Some companies are experiencing significant “game-changing” results. What are you doing to “change the game” and create a culture of adaptability?

Wednesday, October 13, 2010

Winning During the Slog: Part 1 - The Long, Slow, Hard Economic Slog

(from Issues for Growth Vol.19, No.13)

In October 2008, when we first presented a possible scenario for the recovery – a long extended period of very slow growth - a long, gray period, many of you questioned whether my typically optimistic personality had taken a cruel twist. Like most everyone else, I searched daily for the traditional signs that the recovery was on the way. But as time progressed it has become apparent that my worst fears are being realized. We can no longer ignore the fact that we are in for a “long, hard economic slog.”

Webster defines slog as “hard persistent work” or “to plod perseveringly against difficulty.” One business owner recently told me it was like running as fast as you can, but not getting anywhere. It’s frustrating; it’s scary; it’s fatiguing. For many, it can be demoralizing. We see some business owners ready to throw in the towel.

Will this period break the spirit of American capitalism? Will years of rejection and lack of success reverse that fundamental optimistic notion that innovation, hard work, determination, and perseverance will ultimately win out?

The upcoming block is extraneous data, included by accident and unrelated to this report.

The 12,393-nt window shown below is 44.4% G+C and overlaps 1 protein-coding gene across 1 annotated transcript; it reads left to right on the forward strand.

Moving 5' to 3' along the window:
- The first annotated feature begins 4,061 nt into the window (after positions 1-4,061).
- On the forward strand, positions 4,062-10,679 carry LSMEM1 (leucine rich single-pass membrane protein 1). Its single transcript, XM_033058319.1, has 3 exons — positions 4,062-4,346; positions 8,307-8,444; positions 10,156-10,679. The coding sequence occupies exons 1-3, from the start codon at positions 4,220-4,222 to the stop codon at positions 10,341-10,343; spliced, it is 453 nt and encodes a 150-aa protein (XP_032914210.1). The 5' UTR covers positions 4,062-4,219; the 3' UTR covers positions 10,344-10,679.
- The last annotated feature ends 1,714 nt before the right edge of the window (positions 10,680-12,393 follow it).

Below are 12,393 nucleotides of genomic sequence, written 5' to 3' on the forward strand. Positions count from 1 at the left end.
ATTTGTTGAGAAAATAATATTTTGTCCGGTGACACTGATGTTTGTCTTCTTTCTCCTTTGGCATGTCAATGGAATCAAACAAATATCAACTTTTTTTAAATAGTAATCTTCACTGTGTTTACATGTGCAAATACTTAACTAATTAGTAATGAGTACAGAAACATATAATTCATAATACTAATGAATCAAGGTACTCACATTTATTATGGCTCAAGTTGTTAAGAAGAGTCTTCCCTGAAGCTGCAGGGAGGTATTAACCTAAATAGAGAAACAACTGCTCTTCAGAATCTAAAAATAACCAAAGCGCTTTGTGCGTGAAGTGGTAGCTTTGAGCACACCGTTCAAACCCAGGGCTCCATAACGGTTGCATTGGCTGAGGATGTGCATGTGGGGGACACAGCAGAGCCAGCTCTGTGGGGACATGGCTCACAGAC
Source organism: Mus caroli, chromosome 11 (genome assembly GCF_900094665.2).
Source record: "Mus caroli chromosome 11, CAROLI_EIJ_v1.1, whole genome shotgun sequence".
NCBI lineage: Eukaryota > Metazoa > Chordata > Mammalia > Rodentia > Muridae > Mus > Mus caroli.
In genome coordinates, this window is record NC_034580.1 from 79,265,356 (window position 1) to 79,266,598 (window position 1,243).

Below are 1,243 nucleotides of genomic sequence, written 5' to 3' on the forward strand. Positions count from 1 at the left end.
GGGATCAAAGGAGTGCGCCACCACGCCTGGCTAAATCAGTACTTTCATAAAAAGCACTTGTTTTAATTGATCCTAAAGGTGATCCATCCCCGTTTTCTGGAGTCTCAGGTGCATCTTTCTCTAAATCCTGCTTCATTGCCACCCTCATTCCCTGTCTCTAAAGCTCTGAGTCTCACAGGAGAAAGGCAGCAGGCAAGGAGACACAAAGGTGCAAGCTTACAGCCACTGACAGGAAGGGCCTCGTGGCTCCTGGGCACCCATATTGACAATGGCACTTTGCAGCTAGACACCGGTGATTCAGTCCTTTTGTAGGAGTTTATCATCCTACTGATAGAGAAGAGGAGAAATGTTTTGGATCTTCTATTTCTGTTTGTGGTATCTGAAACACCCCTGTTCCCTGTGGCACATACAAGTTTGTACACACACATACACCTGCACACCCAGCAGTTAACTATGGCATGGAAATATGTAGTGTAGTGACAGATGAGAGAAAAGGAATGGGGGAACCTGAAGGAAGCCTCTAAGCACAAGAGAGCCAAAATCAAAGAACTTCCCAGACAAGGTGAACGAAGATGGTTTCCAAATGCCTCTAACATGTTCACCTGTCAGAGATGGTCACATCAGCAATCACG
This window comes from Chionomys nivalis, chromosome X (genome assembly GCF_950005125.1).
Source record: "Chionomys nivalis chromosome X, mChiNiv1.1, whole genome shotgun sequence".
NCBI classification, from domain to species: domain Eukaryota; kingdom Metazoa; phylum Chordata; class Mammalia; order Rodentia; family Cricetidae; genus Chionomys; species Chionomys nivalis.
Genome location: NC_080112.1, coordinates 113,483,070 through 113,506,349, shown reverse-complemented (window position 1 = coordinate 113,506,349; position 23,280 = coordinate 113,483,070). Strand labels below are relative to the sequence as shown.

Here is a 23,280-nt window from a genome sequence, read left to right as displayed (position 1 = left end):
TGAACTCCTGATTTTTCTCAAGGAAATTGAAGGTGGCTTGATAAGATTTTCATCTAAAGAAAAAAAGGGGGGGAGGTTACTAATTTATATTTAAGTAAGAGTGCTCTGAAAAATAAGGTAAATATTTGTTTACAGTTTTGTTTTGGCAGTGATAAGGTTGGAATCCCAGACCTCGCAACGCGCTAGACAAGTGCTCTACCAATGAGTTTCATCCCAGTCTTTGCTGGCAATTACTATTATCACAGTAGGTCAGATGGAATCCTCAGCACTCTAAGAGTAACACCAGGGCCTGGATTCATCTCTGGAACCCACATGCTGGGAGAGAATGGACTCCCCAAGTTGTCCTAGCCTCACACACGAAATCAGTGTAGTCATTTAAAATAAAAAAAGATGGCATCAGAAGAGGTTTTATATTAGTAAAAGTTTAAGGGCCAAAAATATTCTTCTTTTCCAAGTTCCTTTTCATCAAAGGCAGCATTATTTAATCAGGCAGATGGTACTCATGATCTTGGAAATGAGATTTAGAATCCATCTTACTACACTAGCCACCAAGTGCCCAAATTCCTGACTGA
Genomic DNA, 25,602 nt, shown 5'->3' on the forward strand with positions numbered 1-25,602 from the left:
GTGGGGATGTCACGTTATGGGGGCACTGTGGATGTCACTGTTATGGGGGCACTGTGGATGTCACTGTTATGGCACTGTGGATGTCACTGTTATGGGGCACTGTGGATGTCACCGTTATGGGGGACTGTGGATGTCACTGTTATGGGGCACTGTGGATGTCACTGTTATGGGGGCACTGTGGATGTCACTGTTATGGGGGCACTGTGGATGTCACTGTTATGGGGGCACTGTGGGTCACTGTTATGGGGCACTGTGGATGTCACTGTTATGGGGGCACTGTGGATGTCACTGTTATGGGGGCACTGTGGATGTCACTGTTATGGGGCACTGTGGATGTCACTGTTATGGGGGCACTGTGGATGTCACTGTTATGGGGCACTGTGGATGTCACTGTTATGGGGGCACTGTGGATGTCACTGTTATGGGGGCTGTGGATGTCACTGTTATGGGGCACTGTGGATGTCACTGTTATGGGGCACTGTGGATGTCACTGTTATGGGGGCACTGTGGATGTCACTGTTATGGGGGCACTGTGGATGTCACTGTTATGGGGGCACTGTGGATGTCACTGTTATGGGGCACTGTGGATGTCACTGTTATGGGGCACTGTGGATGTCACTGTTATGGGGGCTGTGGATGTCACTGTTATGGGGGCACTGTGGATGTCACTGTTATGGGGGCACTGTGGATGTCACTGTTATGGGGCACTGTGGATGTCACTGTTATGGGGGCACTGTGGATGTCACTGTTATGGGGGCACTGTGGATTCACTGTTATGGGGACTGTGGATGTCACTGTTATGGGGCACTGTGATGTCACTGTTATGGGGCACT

I do NOT believe that.

In fact, there may be greater opportunity today than ever before - if you know where to look. One thing is for sure – the old ways of dealing with a recession and recovery will not work. New ideas, new business models, innovative products and services will ultimately win the day. For the next several editions of Issues for Growth, we will be focusing on the ways that companies – and individuals – are winning in the long slow slog.

The Long, Slow, Hard Economic Slog. In this September 10th Opinion in the Wall Street Journal, Nobel Laureate Economist Vernon Smith and Steven Gjerstad suggest that we are indeed in for a long slog.

Our study of all the postwar recessions and the Great Depression leads to the following empirical proposition: If there is no recovery in housing expenditures, confirmed by a recovery in consumer durable goods expenditures, then there is no economic recovery.”

They summarize their study and findings with this: “The average increase in new residential construction in the first year following the previous 10 postwar recessions has been 26.3%. The largest increase in residential construction followed the 1981-82 recession, when it increased 75.5% as monetary policy was relaxed. In the past year, residential construction has increased 6.3%. This is the slowest rebound in residential construction in any sustained recovery from a postwar recession. No currently debated policy will likely change this situation, as the market is saturated with foreclosed houses and homeowners suffer from $771 billion in negative equity. This fact needs to be confronted: We are almost surely in for a long slog.” Click here for the full article.